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Nurses union lobbies Congress on health care bills during National Nurses Week

Nurses union lobbies Congress on health care bills during National Nurses Week
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Members of National Nurses United are lobbying lawmakers on multiple pieces of legislation concerning nurses and patients as part of National Nurses Week.

The union, which represents more than 170,000 registered nurses, aims to gain support for several bills by virtually meeting with scores of congressional members to promote health care priorities.

Over days of lobbying, hundreds of these nurses are expected to advocate for bills such as the Medicare for All Act proposed by Reps. Pramila JayapalPramila JayapalHillicon Valley: House targets tech giants with antitrust bills | Oversight chair presses JBS over payment to hackers | Trump spokesman to join tech company | YouTube suspends GOP senator Simmering Democratic tensions show signs of boiling over Pelosi signals no further action against Omar MORE (D-Wash.) and Debbie DingellDeborah (Debbie) Ann DingellRecovering America through the lens of wildlife Shakespeare gets a congressional hearing in this year's 'Will on the Hill' OVERNIGHT ENERGY: Biden suspends Arctic oil leases issued under Trump |  Experts warn US needs to better prepare for hurricane season | Progressives set sights on Civilian Climate Corps MORE (D-Mich.), which would establish a national Medicare for All program. 

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The nurses union also will request the White House to finish reviewing and adopt an Occupational Safety and Health Administration (OSHA) Emergency Temporary Standard designed to protect nurses during the COVID-19 pandemic.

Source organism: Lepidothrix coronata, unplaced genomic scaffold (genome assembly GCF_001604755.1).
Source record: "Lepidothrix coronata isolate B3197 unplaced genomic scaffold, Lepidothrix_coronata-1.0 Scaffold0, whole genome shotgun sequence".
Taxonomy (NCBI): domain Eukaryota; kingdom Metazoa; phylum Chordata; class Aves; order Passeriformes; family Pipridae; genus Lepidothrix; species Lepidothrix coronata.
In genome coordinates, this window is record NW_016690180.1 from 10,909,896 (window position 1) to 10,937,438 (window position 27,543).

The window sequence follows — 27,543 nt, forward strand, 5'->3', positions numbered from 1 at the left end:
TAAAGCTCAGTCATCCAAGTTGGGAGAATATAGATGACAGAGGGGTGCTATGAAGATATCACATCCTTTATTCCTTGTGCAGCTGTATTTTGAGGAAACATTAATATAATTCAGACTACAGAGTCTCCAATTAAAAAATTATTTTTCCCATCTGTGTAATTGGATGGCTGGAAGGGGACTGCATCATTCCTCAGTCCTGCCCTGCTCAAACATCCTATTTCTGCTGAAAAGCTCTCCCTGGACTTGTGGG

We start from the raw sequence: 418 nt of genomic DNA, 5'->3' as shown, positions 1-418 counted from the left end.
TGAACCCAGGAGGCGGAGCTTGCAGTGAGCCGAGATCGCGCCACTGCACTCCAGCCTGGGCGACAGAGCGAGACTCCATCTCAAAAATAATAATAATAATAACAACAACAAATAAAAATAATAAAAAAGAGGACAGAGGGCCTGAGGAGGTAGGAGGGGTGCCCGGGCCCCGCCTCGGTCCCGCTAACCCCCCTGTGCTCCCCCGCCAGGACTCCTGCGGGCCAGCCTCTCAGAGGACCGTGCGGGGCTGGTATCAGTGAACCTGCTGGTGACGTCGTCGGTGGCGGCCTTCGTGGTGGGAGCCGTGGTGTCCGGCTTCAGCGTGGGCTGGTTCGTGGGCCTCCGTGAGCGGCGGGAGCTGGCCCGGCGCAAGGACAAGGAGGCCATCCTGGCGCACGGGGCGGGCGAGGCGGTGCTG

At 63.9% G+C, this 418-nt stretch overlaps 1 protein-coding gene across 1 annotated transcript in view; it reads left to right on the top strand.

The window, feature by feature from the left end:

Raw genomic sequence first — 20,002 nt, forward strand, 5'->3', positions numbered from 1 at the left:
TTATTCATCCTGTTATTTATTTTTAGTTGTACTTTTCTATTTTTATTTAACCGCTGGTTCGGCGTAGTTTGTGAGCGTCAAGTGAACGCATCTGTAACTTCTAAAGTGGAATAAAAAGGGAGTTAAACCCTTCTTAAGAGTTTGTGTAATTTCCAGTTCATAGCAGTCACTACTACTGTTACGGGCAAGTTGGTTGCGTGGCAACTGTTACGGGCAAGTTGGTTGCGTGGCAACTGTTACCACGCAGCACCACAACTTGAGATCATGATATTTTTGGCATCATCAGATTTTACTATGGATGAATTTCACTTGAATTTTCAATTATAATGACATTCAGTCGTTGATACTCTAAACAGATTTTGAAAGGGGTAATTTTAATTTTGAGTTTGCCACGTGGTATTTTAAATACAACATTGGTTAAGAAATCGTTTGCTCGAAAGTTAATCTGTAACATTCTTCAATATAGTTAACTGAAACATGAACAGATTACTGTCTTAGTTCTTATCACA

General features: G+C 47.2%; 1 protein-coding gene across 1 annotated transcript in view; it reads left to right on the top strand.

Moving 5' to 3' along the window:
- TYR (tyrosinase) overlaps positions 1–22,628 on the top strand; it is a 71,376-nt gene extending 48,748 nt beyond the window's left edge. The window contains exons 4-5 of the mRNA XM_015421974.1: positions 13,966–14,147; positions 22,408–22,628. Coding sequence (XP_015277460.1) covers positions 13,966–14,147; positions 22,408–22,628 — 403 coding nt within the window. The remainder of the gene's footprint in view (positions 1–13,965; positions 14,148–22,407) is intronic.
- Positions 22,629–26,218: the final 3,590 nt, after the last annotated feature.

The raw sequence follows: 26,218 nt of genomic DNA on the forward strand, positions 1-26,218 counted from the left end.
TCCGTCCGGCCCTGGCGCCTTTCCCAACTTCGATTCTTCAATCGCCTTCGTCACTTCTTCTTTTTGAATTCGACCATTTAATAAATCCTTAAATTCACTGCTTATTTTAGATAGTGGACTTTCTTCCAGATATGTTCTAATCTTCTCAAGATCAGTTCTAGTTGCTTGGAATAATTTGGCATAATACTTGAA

National Nurses United called on the White House to put the standard into effect by May 12, which is the final day of National Nurses Week and International Nurses Day. 

National Nurses Week officially began on Thursday and continues next week.

Other legislation the registered nurses are pushing for include a bill that would create an OSHA standard for workplace violence protection for health care and social workers and another that develops required nurse-to-patient ratios to prevent understaffing. 

The nurses will also promote the Protecting the Right to Organize Act, the Tax on Wall Street Speculation Act and the VA Employee Fairness Act. 

“These registered nurses are patient advocates, at the bedside, in their communities and in the halls of Congress,” National Nurses United President Jean Ross said in a statement. “Congress needs to hear from the nurses who have been on the front lines of this pandemic and who know best the measures that need to be taken to ensure patient and frontline health care worker safety.”